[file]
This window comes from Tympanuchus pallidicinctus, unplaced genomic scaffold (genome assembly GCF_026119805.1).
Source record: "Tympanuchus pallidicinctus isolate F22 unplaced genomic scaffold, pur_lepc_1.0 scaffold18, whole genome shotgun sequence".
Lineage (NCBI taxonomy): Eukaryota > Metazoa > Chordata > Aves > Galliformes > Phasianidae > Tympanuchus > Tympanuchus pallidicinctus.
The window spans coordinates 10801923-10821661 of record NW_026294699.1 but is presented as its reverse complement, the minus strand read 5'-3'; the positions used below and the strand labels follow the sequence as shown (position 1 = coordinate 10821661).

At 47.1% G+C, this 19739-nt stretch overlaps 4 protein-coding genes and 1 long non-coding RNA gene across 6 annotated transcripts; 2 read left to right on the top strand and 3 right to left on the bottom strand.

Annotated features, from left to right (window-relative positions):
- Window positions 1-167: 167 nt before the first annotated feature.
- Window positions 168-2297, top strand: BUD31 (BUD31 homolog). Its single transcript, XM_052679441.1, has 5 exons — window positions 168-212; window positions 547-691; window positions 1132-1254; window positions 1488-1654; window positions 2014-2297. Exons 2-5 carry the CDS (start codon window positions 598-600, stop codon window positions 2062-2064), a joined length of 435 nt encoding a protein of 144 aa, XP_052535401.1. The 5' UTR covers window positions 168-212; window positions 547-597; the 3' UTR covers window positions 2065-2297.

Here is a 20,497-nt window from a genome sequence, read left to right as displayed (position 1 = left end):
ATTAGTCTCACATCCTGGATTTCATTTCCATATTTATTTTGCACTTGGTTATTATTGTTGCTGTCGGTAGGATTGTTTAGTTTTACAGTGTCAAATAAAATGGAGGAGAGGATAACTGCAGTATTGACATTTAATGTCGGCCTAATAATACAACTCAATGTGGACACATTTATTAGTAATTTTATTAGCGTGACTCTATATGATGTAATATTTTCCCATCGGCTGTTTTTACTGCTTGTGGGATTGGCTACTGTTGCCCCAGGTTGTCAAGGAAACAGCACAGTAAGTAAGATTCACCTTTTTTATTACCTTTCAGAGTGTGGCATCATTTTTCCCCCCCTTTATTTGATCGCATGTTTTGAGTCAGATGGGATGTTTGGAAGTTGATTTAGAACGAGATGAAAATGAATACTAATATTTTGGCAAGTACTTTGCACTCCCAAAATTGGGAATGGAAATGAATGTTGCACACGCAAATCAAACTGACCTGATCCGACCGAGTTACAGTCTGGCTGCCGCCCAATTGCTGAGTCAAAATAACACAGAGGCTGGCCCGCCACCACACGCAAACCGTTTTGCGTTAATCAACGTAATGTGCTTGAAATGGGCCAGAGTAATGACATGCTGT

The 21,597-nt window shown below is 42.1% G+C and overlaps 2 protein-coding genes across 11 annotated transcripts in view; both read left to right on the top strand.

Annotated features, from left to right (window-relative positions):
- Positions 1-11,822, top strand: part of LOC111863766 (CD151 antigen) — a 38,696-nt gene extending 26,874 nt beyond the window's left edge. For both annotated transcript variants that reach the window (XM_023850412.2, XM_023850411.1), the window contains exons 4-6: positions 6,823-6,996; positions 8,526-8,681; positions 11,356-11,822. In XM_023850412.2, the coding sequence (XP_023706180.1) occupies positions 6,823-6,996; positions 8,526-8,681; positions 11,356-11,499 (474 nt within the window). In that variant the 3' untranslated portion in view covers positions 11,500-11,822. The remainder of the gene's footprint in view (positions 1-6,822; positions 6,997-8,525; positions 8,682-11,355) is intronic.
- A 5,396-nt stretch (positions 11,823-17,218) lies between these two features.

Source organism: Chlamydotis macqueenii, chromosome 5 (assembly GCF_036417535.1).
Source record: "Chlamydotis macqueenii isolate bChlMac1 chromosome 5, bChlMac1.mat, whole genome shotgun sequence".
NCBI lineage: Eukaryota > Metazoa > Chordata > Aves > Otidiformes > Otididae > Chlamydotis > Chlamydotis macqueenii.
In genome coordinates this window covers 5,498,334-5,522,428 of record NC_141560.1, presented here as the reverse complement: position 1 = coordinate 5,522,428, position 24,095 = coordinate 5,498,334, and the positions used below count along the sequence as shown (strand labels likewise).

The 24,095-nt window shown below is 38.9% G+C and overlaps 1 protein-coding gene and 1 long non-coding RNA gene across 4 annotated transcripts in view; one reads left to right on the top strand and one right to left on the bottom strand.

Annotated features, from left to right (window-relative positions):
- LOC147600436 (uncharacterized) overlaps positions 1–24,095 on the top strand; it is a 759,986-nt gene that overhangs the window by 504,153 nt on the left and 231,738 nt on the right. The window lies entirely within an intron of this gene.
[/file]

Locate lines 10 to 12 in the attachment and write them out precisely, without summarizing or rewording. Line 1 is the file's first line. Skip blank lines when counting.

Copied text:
ATTAGTCTCACATCCTGGATTTCATTTCCATATTTATTTTGCACTTGGTTATTATTGTTGCTGTCGGTAGGATTGTTTAGTTTTACAGTGTCAAATAAAATGGAGGAGAGGATAACTGCAGTATTGACATTTAATGTCGGCCTAATAATACAACTCAATGTGGACACATTTATTAGTAATTTTATTAGCGTGACTCTATATGATGTAATATTTTCCCATCGGCTGTTTTTACTGCTTGTGGGATTGGCTACTGTTGCCCCAGGTTGTCAAGGAAACAGCACAGTAAGTAAGATTCACCTTTTTTATTACCTTTCAGAGTGTGGCATCATTTTTCCCCCCCTTTATTTGATCGCATGTTTTGAGTCAGATGGGATGTTTGGAAGTTGATTTAGAACGAGATGAAAATGAATACTAATATTTTGGCAAGTACTTTGCACTCCCAAAATTGGGAATGGAAATGAATGTTGCACACGCAAATCAAACTGACCTGATCCGACCGAGTTACAGTCTGGCTGCCGCCCAATTGCTGAGTCAAAATAACACAGAGGCTGGCCCGCCACCACACGCAAACCGTTTTGCGTTAATCAACGTAATGTGCTTGAAATGGGCCAGAGTAATGACATGCTGT

The 21,597-nt window shown below is 42.1% G+C and overlaps 2 protein-coding genes across 11 annotated transcripts in view; both read left to right on the top strand.

Annotated features, from left to right (window-relative positions):